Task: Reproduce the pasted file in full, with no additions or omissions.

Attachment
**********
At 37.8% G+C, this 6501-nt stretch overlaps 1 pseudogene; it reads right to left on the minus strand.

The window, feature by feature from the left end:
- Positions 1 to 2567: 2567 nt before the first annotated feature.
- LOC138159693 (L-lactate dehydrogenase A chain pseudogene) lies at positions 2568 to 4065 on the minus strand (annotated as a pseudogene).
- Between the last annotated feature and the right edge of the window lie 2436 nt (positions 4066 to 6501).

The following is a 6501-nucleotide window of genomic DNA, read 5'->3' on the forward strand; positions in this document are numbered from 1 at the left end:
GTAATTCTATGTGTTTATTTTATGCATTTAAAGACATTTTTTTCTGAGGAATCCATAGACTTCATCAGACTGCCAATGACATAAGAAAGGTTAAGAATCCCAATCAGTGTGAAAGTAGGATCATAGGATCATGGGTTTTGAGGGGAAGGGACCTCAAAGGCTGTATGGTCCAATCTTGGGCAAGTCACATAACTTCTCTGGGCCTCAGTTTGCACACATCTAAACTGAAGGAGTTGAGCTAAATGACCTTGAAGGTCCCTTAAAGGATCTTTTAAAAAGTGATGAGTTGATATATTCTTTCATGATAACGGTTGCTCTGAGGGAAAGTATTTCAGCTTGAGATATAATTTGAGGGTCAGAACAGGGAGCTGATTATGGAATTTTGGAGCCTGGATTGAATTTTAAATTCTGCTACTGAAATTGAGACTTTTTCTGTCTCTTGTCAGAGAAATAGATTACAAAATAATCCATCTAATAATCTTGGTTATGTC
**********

At 37.8% G+C, this 6501-nt stretch overlaps 1 pseudogene; it reads right to left on the minus strand.

The window, feature by feature from the left end:
- Positions 1 to 2567: 2567 nt before the first annotated feature.
- LOC138159693 (L-lactate dehydrogenase A chain pseudogene) lies at positions 2568 to 4065 on the minus strand (annotated as a pseudogene).
- Between the last annotated feature and the right edge of the window lie 2436 nt (positions 4066 to 6501).

The following is a 6501-nucleotide window of genomic DNA, read 5'->3' on the forward strand; positions in this document are numbered from 1 at the left end:
GTAATTCTATGTGTTTATTTTATGCATTTAAAGACATTTTTTTCTGAGGAATCCATAGACTTCATCAGACTGCCAATGACATAAGAAAGGTTAAGAATCCCAATCAGTGTGAAAGTAGGATCATAGGATCATGGGTTTTGAGGGGAAGGGACCTCAAAGGCTGTATGGTCCAATCTTGGGCAAGTCACATAACTTCTCTGGGCCTCAGTTTGCACACATCTAAACTGAAGGAGTTGAGCTAAATGACCTTGAAGGTCCCTTAAAGGATCTTTTAAAAAGTGATGAGTTGATATATTCTTTCATGATAACGGTTGCTCTGAGGGAAAGTATTTCAGCTTGAGATATAATTTGAGGGTCAGAACAGGGAGCTGATTATGGAATTTTGGAGCCTGGATTGAATTTTAAATTCTGCTACTGAAATTGAGACTTTTTCTGTCTCTTGTCAGAGAAATAGATTACAAAATAATCCATCTAATAATCTTGGTTATGTC